by Julia Steiny
Back in the 1990s, circumstances so maddened Dr. Matthias Felleisen, he felt forced to create Program by Design (PxD) to bring life back to computer science and algebra, both. Since then, thousands of students have used it to learn the elements of programming, with or without a teacher. Even I could understand its free, online textbook. The PxD target audience were first-year college students, but Felleisen's team wanted it to be accessible to clever 10-year-olds. The NSF and other major funders continue to be impressed.
The final straw for Felleisen's frustration was his children's 10th-grade babysitter, when he was a young computer-science professor at Rice University. The girl was floundering miserably in math, as so many students do. He offered to help and found her gratefully receptive to his methods.
Felleisen is German by birth, so his own training was quite different than what's available here. In the U.S., "Teachers hand students the functions, but students do not know where they came from or what they are, really. Algebra problems are terribly boring because teachers just use numbers. Algebra can manipulate pictures, or even words. I have nothing against numbers, but I asked if I could help (the sitter) make functions of her own that could that make a movie or a game."
Animation helps beginning students see how math makes a computer DO something.
"Of course it worked with her, so I knew then that I could and should change algebra."
"Multiple choice is about right answers."
Felleisen's much bigger issue were his frustrating college students. It seemed they'd been taught to drive straight to right answers with virtually no attention to the methods by which answers emerge. No real-world context engaged students in why the problems were intriguing — contexts like animation, Census data, aerospace calculations or video games. What really excites him are the methods or processes that help students work through problems. He gets impassioned, even a bit snarky about American teaching methods, using the word "boring" a lot.
"I grew up in Germany where I was taught by ex-engineers. They were excited because they had no limits on their imaginations. My textbooks were one-tenth the size of American textbooks. They just had the methods for how to solve problems. My math teachers put the subject in context."
American textbooks, on the other hand, "are huge, filled with big color pictures of all kinds of objects that may convey the idea of a function (a manual meat grinder), or an alternative view of functions (an image of a graph and a rule with arrows in between). They might describe several uses of functions (economics, biology, or programming), often with one-page stories on a person. None of this reaches the kids. In particular, it fails to bring across why a functions are needed and how they are created systematically. Instead, they have pages of practice problems. My training had no multiple-choice. It was always about the method and not the right answer."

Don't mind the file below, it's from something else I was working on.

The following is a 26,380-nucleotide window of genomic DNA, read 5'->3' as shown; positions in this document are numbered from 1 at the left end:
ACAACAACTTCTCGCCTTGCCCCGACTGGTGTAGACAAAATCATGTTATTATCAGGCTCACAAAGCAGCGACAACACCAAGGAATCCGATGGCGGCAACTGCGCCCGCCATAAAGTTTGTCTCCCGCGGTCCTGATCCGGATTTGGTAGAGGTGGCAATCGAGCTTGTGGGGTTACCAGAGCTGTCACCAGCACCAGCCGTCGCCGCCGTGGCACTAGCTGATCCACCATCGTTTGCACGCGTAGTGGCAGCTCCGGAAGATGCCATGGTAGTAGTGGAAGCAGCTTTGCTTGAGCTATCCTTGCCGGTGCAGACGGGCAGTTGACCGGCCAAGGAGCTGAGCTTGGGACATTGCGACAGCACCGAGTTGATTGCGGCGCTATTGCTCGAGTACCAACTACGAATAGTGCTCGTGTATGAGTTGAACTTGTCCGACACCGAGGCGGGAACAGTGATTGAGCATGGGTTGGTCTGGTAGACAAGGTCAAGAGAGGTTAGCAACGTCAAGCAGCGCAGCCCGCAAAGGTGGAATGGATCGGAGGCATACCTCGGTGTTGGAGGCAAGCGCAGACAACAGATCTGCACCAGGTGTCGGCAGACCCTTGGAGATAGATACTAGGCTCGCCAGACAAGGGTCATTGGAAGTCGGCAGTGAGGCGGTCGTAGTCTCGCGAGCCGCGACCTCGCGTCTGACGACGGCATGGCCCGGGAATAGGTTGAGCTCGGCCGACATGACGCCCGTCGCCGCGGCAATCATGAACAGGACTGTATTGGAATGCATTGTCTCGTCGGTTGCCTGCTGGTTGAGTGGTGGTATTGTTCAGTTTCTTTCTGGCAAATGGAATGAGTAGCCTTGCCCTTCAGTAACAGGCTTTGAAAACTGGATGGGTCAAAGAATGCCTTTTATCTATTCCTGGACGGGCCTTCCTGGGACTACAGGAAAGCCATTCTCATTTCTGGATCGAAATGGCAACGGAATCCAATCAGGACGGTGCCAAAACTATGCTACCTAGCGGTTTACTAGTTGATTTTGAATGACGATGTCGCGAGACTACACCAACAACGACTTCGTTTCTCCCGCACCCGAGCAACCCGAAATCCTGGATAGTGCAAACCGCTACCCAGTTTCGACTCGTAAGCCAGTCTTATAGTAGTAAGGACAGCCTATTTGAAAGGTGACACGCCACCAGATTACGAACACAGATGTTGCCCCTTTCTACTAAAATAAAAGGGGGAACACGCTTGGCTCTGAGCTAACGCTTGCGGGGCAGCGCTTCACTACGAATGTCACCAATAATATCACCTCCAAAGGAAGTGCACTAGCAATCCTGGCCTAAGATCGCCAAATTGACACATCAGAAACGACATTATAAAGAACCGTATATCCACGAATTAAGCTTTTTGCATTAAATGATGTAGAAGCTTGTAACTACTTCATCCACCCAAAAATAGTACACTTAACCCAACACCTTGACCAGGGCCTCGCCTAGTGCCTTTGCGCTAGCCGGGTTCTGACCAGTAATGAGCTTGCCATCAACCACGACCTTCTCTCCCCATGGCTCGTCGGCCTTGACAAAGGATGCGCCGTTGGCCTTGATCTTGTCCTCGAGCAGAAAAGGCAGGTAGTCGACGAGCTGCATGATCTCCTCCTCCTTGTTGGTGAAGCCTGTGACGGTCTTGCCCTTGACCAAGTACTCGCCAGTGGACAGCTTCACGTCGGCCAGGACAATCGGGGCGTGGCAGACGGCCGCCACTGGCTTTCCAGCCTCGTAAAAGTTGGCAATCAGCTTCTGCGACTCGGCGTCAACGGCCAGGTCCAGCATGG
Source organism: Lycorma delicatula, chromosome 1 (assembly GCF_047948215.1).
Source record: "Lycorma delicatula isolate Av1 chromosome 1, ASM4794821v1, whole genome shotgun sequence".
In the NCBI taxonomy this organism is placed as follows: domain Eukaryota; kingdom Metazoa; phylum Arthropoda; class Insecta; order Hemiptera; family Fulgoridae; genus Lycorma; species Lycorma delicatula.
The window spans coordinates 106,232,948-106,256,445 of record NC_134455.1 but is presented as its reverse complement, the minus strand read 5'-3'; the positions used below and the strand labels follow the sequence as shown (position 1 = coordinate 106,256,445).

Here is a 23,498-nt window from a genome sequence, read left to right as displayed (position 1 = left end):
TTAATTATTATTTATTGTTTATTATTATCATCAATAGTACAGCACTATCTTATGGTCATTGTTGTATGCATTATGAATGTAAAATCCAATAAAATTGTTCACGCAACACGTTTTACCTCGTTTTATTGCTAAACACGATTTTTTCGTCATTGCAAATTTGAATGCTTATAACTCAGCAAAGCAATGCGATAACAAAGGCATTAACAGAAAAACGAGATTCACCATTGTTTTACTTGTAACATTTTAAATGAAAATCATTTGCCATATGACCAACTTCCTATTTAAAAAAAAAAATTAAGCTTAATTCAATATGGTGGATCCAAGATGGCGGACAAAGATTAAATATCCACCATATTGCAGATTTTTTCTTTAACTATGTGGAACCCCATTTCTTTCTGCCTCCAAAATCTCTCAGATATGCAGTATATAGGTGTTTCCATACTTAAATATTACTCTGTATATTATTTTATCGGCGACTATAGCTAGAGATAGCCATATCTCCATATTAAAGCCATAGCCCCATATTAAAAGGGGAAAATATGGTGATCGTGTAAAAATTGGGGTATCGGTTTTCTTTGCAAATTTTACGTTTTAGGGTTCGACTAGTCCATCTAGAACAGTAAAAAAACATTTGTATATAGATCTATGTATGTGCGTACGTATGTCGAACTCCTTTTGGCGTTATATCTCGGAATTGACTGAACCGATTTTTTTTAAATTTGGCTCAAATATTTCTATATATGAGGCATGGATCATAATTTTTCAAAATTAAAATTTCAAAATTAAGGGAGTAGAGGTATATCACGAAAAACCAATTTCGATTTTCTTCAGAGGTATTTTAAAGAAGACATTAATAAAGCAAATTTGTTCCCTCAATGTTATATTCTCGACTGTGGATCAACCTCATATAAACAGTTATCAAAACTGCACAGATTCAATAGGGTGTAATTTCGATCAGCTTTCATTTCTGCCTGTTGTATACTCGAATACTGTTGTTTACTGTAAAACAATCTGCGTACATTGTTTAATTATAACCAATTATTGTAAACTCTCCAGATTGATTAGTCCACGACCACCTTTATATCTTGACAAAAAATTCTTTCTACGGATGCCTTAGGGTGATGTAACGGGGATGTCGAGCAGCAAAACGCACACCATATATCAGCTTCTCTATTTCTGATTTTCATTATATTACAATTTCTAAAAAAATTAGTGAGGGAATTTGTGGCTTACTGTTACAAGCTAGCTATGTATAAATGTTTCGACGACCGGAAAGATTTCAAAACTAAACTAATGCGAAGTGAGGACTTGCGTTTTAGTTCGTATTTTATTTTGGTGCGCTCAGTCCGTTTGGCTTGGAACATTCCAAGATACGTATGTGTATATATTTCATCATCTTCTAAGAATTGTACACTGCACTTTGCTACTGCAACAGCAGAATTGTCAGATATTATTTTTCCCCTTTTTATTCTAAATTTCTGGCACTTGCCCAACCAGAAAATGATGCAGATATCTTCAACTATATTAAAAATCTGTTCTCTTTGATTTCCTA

Felleisen gives his students zeros if they get the correct answer, but don't show work that lets him see their methods and thinking. They get full credit, though, "if your answer is wrong, but your methods are right and you made a small mistake. Yes of course I had math drill, but only early on, when I was very young. From then on it was all about the methods, for algebra, geometryâ¦"
The drive to get the right answer seems to have wiped out most students' sense of the possibilities and power of both math and the computer.
"A computer is a dumb piece of engineering."
After the baby-sitter experience, Felleisen gathered a team to develop a curriculum that turned the computer into the learner. "The student, then, is the teacher who tells the computer what to do. The creative person is the student."
In his own class, his first lesson teaches students how to get a computer to move a cat across a screen. The cat is on the left, positioned in relation to the "x" and "y" axis.
He says, "You construct a function from the little ingredients. When you understand the relationships in your function, the numbers are just incidental. Mathematicians know this. Functions are just little machines. They're often written as tables where the function of time is to place the cat image at X distance from the right. Every time I make this picture I change the Time and the coordinates. Yes, these are numbers, but pictures are involved."
Methods are about HOW to solve problems, not solving problems themselves.
So the driving question ought to be: what problem do you want to solve? What real-world context is engaging? When right answers become too important, math is all plug-n-play with functions and not creative acts of imagination.
Worse still, the bee-line drive to right answers cripples the American student's imagination and appetite for solving problems in all sorts of ways. And that, in turn, produces way too many wrong answers on the all-important tests. Ironic, no?
Julia Steiny is a freelance columnist who also blogs about Restorative Practices and Restorative Justice. After serving on the Providence School Board, she became the Providence Journal's education columnist for 16 years, and has written for many other outlets. As the founding director of the Youth Restoration Project, she's been building demonstration projects in Rhode Island since 2008. She analyses data and provides communications consulting on Information Works! and the RIDataHUB, through The Providence Plan. For more detail, seejuliasteiny.com or contact her at [email protected] or 24 Corliss Street #40022, Providence, RI 02904.